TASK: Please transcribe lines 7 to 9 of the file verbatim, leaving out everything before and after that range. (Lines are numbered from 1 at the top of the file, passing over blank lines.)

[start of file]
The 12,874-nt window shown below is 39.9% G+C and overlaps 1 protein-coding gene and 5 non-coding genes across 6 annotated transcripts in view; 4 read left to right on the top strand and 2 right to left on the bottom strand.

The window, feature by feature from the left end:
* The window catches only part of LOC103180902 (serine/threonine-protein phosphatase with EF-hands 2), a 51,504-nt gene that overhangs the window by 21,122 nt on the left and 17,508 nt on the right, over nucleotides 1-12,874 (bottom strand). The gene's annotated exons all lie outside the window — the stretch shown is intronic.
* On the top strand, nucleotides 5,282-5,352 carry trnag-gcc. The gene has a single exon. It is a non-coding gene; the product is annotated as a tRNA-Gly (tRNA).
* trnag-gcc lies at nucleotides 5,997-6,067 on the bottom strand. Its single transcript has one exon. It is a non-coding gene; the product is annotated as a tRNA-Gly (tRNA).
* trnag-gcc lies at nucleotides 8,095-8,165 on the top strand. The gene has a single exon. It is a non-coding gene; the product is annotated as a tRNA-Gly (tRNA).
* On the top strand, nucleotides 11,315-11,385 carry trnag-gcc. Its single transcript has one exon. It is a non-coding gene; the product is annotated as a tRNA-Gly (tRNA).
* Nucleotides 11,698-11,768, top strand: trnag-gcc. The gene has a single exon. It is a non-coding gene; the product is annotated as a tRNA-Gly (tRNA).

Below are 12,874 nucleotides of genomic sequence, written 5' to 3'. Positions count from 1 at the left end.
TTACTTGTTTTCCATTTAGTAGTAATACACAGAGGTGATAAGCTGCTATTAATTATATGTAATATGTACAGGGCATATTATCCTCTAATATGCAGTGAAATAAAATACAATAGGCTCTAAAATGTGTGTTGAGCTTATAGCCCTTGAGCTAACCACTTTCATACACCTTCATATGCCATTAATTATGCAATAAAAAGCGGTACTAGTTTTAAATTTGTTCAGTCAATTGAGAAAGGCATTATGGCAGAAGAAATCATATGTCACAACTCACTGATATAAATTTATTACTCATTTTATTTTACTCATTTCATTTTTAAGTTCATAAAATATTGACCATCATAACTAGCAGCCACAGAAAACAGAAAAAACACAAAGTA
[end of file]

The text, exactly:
* On the top strand, nucleotides 11,315-11,385 carry trnag-gcc. Its single transcript has one exon. It is a non-coding gene; the product is annotated as a tRNA-Gly (tRNA).
* Nucleotides 11,698-11,768, top strand: trnag-gcc. The gene has a single exon. It is a non-coding gene; the product is annotated as a tRNA-Gly (tRNA).

Below are 12,874 nucleotides of genomic sequence, written 5' to 3'. Positions count from 1 at the left end.